Playing about with Last.fm I discovered this page which shows the top 18 artists it has captured me listening to via the ‘scrobbling’ gadget… the mighty Prefab Sprout have a pretty commanding lead there!
Page 2 is below
I posted about the Nanci Griffith concert Mrs Fleet and I attended a couple of weeks ago. The sound quality isn’t great, but this video gives a nice view of the Griffith concert experience, with a nice little tale about the wonders of Woolworth stores before the song. I suspect the video dates from the early ’90s.
On Wednesday night Mrs Fleet and I were able to send Miss Fleet and Rothmans off to my mother’s and to go to watch Nanci Griffith in concert at the O2 Shepherd’s Bush Empire. I’ve been a fan of Nanci’s for the best part of 20 years but have never managed to get to see her live before.
It was well worth the wait. The glorious pure crystaline voice was in good shape, and Nanci is a delightful, anecdotal presence, tiny, slender and straight backed with her hair pulled back into a rather severe bun (apparently the fault of the Breakfast TV people that morning who made her hair “look like Albert Einstein”).
The YouTube video above is of a much younger Nanci singing Kate Wolf’s Across the Great Divide. Nanci has always been a great interpreter of the songs of others as well as a fantastic songwriter in her own right, and this is one of my favourites of her covers.
In a couple of weeks we are off to see another favourite of mine, and another great, slightly eccentric singer songwriter, Imogen Heap, in Oxford.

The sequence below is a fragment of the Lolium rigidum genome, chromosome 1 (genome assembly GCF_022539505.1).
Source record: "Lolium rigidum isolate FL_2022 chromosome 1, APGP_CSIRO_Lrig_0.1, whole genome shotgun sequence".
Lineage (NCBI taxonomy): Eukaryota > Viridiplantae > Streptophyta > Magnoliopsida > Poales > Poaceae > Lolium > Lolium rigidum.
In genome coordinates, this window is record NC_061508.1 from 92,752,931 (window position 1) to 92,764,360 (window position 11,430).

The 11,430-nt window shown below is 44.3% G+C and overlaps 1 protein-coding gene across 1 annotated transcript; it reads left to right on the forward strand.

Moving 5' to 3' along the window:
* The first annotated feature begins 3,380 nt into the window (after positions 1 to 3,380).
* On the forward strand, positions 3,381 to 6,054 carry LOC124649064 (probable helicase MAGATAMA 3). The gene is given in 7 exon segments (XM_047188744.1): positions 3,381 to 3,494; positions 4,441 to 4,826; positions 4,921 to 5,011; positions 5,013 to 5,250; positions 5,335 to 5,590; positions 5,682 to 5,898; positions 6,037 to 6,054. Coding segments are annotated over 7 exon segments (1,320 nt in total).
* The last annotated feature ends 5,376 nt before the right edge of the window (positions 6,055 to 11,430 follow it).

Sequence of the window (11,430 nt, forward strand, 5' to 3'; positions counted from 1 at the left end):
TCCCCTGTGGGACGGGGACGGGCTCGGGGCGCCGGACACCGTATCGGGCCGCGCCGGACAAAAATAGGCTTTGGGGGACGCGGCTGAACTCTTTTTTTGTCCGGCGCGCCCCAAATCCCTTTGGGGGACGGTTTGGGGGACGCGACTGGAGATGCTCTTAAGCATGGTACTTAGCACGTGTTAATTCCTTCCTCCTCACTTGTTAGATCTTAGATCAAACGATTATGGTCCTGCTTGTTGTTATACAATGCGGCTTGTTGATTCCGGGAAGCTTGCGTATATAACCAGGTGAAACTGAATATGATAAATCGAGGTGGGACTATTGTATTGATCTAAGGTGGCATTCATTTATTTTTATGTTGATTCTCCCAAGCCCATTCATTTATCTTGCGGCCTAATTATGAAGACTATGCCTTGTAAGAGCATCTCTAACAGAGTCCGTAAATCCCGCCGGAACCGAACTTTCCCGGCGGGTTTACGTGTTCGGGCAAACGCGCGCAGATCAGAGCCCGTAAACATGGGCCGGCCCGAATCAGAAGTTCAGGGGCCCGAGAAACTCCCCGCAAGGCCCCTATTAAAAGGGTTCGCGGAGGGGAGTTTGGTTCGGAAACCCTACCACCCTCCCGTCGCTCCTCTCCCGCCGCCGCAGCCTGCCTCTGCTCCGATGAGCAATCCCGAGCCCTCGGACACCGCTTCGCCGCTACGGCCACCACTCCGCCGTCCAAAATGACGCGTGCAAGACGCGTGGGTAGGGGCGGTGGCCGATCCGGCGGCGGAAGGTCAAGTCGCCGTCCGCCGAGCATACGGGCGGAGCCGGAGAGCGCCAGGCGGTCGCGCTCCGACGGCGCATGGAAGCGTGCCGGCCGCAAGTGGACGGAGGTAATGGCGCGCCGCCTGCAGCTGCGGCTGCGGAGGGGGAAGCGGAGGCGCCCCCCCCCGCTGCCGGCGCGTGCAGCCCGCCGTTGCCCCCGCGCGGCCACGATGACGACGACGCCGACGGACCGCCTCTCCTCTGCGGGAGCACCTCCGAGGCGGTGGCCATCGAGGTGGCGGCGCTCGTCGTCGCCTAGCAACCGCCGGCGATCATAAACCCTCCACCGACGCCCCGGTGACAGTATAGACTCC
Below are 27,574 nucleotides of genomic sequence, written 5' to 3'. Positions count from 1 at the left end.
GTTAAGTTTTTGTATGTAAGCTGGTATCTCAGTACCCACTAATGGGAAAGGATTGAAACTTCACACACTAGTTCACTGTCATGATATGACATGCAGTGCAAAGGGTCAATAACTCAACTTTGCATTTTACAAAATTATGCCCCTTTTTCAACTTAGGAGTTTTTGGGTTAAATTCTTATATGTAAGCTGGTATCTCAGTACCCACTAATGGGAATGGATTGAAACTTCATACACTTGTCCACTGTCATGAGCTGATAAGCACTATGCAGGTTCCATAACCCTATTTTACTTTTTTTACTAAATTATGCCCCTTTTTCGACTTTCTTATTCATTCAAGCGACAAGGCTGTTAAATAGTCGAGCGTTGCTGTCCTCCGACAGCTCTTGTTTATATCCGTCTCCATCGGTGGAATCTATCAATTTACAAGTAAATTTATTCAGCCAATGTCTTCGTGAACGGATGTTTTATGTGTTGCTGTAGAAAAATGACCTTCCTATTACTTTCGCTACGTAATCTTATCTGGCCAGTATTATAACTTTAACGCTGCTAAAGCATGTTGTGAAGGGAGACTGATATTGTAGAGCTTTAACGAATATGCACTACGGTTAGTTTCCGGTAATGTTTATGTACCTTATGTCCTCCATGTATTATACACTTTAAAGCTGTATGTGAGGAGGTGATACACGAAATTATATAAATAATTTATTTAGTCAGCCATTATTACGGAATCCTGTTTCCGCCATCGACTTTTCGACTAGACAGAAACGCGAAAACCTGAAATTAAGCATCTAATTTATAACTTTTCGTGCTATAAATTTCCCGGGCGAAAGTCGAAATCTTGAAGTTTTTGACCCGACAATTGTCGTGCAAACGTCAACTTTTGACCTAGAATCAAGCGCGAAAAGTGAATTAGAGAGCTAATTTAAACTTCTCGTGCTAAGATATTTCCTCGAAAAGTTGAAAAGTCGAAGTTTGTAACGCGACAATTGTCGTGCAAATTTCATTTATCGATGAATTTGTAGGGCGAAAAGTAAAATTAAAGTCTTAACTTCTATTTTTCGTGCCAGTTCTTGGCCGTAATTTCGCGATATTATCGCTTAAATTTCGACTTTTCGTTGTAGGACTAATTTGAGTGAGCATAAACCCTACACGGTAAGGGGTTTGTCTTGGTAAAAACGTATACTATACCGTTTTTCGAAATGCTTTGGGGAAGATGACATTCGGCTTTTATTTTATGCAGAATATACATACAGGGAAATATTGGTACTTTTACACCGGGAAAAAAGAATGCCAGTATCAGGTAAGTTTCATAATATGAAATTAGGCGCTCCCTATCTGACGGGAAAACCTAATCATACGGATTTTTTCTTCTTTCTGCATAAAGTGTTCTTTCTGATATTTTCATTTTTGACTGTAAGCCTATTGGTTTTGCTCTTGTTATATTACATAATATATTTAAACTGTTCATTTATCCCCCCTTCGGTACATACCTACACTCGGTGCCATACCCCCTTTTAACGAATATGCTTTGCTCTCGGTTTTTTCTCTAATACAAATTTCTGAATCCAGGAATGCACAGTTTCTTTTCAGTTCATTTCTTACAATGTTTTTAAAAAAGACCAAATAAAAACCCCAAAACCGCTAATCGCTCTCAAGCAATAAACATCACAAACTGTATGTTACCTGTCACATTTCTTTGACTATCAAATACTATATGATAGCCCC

According to iTunes I listed to more Prefab Sprout than any other band. As a result this has been an exciting week as Monday saw the release of a new album by the elusive North East band, now consisting only of founder and resident genius Paddy McAloon.
Lets Change The World With Music was written and recorded in 1992, and sat for the last 17 years in the legendary McAloon archives alongside other long lost (and possibly apocryphal) unreleased albums. Calum Malcolm has worked his magic on the demo tapes which sound surprisingly fully-realised in their released form. I’ve been listening to it for the last couple of days, and it’s great.
UPDATE – An interesting interview with Paddy McAloon, by Neil McCormick for the Telegraph.
A superb mash-up from DMF here, blending the Pet Shop Boys, the marvellously filthy Bloodhound Gang and the All American Rejects into one track. Probably not to all tastes but I love this kind of thing.
Apologies for posting another YouTube video so soon after the last one (lazy blogging!) but this is an excellent track, a longtime favourite of mine, by Eg & Alice from their 1991 album 24 Years of Hunger. Eg and Alice were Eg White and Alice Temple, who found little commercial but huge critical success with their only album.
Apropos of nothing much at all, here is the wonderful Fish-era Marillion track Tux On.